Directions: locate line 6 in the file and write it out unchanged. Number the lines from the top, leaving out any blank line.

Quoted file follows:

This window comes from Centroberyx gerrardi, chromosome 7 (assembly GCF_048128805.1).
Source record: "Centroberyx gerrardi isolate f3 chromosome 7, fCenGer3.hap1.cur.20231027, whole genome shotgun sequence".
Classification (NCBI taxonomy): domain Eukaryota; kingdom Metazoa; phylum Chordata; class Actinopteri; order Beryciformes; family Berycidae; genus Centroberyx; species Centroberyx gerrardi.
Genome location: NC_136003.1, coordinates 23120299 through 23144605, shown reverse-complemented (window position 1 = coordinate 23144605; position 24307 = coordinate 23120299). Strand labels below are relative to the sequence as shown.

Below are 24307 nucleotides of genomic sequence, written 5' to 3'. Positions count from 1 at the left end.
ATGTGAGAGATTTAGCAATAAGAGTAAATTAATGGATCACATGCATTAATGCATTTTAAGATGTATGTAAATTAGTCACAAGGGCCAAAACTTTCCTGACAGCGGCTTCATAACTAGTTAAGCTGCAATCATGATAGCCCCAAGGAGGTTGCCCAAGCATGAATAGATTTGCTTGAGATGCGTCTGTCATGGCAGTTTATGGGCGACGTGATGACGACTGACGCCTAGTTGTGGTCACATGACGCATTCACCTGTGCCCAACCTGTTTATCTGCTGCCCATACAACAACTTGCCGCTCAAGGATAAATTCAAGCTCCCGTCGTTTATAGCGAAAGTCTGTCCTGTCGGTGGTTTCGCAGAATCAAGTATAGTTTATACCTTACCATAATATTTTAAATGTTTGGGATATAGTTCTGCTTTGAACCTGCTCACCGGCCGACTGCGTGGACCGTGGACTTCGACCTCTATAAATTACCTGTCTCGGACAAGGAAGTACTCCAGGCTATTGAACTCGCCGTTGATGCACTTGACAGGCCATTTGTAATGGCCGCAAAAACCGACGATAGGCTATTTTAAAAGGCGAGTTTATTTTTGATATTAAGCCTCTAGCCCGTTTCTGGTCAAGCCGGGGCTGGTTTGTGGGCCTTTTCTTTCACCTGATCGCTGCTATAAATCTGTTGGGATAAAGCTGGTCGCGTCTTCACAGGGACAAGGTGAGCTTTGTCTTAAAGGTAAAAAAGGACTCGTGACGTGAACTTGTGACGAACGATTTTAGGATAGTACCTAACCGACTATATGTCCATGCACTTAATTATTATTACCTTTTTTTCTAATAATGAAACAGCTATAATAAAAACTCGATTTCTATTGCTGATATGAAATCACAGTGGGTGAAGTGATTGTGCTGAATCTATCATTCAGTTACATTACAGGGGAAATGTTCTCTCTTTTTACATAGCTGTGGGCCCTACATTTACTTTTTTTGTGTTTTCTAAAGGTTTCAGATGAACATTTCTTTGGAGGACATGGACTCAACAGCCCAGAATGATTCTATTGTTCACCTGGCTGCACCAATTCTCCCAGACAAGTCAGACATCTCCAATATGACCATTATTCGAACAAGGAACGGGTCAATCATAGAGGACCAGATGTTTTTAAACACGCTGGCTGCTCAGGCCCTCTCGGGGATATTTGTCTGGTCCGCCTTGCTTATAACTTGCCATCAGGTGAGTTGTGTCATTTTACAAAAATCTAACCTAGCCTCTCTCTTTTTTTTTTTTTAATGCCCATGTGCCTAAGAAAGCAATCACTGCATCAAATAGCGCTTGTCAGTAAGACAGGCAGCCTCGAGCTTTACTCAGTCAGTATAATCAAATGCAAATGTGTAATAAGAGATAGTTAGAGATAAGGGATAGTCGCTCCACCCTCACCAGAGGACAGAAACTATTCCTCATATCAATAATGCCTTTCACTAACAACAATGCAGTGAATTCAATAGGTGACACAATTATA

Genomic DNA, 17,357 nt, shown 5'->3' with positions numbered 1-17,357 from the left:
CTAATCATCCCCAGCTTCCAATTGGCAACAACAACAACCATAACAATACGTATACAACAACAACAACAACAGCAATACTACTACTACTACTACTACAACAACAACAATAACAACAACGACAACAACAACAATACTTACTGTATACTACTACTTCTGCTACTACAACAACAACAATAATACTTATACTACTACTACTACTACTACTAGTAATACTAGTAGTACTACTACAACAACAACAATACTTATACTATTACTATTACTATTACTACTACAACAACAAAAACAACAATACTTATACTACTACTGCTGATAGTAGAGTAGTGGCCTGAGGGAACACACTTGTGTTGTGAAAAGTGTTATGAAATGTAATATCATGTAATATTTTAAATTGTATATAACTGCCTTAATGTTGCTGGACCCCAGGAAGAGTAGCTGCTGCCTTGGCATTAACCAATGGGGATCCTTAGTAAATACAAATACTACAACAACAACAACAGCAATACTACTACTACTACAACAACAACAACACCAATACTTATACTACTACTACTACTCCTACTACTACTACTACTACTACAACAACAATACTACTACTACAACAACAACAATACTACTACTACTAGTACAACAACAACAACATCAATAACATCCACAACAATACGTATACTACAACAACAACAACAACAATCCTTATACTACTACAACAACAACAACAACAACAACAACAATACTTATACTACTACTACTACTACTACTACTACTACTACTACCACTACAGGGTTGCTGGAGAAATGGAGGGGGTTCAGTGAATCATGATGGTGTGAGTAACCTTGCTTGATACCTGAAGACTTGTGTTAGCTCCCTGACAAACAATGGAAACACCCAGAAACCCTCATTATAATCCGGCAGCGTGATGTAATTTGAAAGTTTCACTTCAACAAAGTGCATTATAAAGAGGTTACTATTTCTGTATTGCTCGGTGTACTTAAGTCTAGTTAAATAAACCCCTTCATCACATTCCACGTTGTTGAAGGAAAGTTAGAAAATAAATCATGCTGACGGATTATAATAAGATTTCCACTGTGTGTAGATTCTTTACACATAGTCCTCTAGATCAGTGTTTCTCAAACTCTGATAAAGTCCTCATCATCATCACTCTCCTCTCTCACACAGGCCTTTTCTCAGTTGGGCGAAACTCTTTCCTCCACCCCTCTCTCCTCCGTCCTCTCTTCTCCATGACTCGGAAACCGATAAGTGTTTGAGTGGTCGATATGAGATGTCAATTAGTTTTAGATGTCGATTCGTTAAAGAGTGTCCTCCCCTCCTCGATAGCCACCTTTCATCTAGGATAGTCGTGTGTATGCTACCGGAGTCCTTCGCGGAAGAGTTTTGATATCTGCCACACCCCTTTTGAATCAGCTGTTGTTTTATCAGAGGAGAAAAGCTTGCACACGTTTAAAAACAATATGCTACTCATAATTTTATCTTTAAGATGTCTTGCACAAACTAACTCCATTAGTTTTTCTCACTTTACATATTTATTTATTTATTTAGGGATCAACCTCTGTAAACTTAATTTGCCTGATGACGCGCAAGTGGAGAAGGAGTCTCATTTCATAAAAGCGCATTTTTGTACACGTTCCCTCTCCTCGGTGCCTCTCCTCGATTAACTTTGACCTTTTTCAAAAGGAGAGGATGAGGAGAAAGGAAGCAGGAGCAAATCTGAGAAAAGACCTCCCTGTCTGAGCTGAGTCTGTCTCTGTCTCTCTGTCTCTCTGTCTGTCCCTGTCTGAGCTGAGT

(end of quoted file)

ATGTGAGAGATTTAGCAATAAGAGTAAATTAATGGATCACATGCATTAATGCATTTTAAGATGTATGTAAATTAGTCACAAGGGCCAAAACTTTCCTGACAGCGGCTTCATAACTAGTTAAGCTGCAATCATGATAGCCCCAAGGAGGTTGCCCAAGCATGAATAGATTTGCTTGAGATGCGTCTGTCATGGCAGTTTATGGGCGACGTGATGACGACTGACGCCTAGTTGTGGTCACATGACGCATTCACCTGTGCCCAACCTGTTTATCTGCTGCCCATACAACAACTTGCCGCTCAAGGATAAATTCAAGCTCCCGTCGTTTATAGCGAAAGTCTGTCCTGTCGGTGGTTTCGCAGAATCAAGTATAGTTTATACCTTACCATAATATTTTAAATGTTTGGGATATAGTTCTGCTTTGAACCTGCTCACCGGCCGACTGCGTGGACCGTGGACTTCGACCTCTATAAATTACCTGTCTCGGACAAGGAAGTACTCCAGGCTATTGAACTCGCCGTTGATGCACTTGACAGGCCATTTGTAATGGCCGCAAAAACCGACGATAGGCTATTTTAAAAGGCGAGTTTATTTTTGATATTAAGCCTCTAGCCCGTTTCTGGTCAAGCCGGGGCTGGTTTGTGGGCCTTTTCTTTCACCTGATCGCTGCTATAAATCTGTTGGGATAAAGCTGGTCGCGTCTTCACAGGGACAAGGTGAGCTTTGTCTTAAAGGTAAAAAAGGACTCGTGACGTGAACTTGTGACGAACGATTTTAGGATAGTACCTAACCGACTATATGTCCATGCACTTAATTATTATTACCTTTTTTTCTAATAATGAAACAGCTATAATAAAAACTCGATTTCTATTGCTGATATGAAATCACAGTGGGTGAAGTGATTGTGCTGAATCTATCATTCAGTTACATTACAGGGGAAATGTTCTCTCTTTTTACATAGCTGTGGGCCCTACATTTACTTTTTTTGTGTTTTCTAAAGGTTTCAGATGAACATTTCTTTGGAGGACATGGACTCAACAGCCCAGAATGATTCTATTGTTCACCTGGCTGCACCAATTCTCCCAGACAAGTCAGACATCTCCAATATGACCATTATTCGAACAAGGAACGGGTCAATCATAGAGGACCAGATGTTTTTAAACACGCTGGCTGCTCAGGCCCTCTCGGGGATATTTGTCTGGTCCGCCTTGCTTATAACTTGCCATCAGGTGAGTTGTGTCATTTTACAAAAATCTAACCTAGCCTCTCTCTTTTTTTTTTTTTAATGCCCATGTGCCTAAGAAAGCAATCACTGCATCAAATAGCGCTTGTCAGTAAGACAGGCAGCCTCGAGCTTTACTCAGTCAGTATAATCAAATGCAAATGTGTAATAAGAGATAGTTAGAGATAAGGGATAGTCGCTCCACCCTCACCAGAGGACAGAAACTATTCCTCATATCAATAATGCCTTTCACTAACAACAATGCAGTGAATTCAATAGGTGACACAATTATA